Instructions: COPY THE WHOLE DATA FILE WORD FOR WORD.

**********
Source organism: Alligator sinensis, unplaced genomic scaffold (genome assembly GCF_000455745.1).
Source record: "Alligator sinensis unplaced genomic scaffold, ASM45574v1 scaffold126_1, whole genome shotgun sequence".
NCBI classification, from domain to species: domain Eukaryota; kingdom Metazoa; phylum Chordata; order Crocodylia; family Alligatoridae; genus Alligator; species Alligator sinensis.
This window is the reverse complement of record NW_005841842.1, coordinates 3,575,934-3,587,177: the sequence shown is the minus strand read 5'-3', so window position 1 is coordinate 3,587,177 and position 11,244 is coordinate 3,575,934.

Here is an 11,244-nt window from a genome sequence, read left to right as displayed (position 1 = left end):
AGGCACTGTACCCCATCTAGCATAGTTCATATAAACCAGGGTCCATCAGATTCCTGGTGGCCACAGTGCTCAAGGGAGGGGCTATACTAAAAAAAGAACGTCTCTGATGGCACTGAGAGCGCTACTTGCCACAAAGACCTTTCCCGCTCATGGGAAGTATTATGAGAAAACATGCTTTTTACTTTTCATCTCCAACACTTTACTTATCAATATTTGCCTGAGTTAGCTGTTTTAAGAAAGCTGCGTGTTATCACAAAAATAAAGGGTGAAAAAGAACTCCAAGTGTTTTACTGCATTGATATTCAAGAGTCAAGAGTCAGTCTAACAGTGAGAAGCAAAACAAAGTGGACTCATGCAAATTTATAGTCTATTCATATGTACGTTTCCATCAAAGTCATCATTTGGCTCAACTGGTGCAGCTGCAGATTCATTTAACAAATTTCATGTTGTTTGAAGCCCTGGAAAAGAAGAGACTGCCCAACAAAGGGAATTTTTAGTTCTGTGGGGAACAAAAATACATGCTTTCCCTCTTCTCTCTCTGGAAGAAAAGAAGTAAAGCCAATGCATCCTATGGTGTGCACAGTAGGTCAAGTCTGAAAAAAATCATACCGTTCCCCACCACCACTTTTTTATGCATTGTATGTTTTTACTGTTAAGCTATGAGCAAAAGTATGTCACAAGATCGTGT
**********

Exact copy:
Source organism: Alligator sinensis, unplaced genomic scaffold (genome assembly GCF_000455745.1).
Source record: "Alligator sinensis unplaced genomic scaffold, ASM45574v1 scaffold126_1, whole genome shotgun sequence".
NCBI classification, from domain to species: domain Eukaryota; kingdom Metazoa; phylum Chordata; order Crocodylia; family Alligatoridae; genus Alligator; species Alligator sinensis.
This window is the reverse complement of record NW_005841842.1, coordinates 3,575,934-3,587,177: the sequence shown is the minus strand read 5'-3', so window position 1 is coordinate 3,587,177 and position 11,244 is coordinate 3,575,934.

Here is an 11,244-nt window from a genome sequence, read left to right as displayed (position 1 = left end):
AGGCACTGTACCCCATCTAGCATAGTTCATATAAACCAGGGTCCATCAGATTCCTGGTGGCCACAGTGCTCAAGGGAGGGGCTATACTAAAAAAAGAACGTCTCTGATGGCACTGAGAGCGCTACTTGCCACAAAGACCTTTCCCGCTCATGGGAAGTATTATGAGAAAACATGCTTTTTACTTTTCATCTCCAACACTTTACTTATCAATATTTGCCTGAGTTAGCTGTTTTAAGAAAGCTGCGTGTTATCACAAAAATAAAGGGTGAAAAAGAACTCCAAGTGTTTTACTGCATTGATATTCAAGAGTCAAGAGTCAGTCTAACAGTGAGAAGCAAAACAAAGTGGACTCATGCAAATTTATAGTCTATTCATATGTACGTTTCCATCAAAGTCATCATTTGGCTCAACTGGTGCAGCTGCAGATTCATTTAACAAATTTCATGTTGTTTGAAGCCCTGGAAAAGAAGAGACTGCCCAACAAAGGGAATTTTTAGTTCTGTGGGGAACAAAAATACATGCTTTCCCTCTTCTCTCTCTGGAAGAAAAGAAGTAAAGCCAATGCATCCTATGGTGTGCACAGTAGGTCAAGTCTGAAAAAAATCATACCGTTCCCCACCACCACTTTTTTATGCATTGTATGTTTTTACTGTTAAGCTATGAGCAAAAGTATGTCACAAGATCGTGT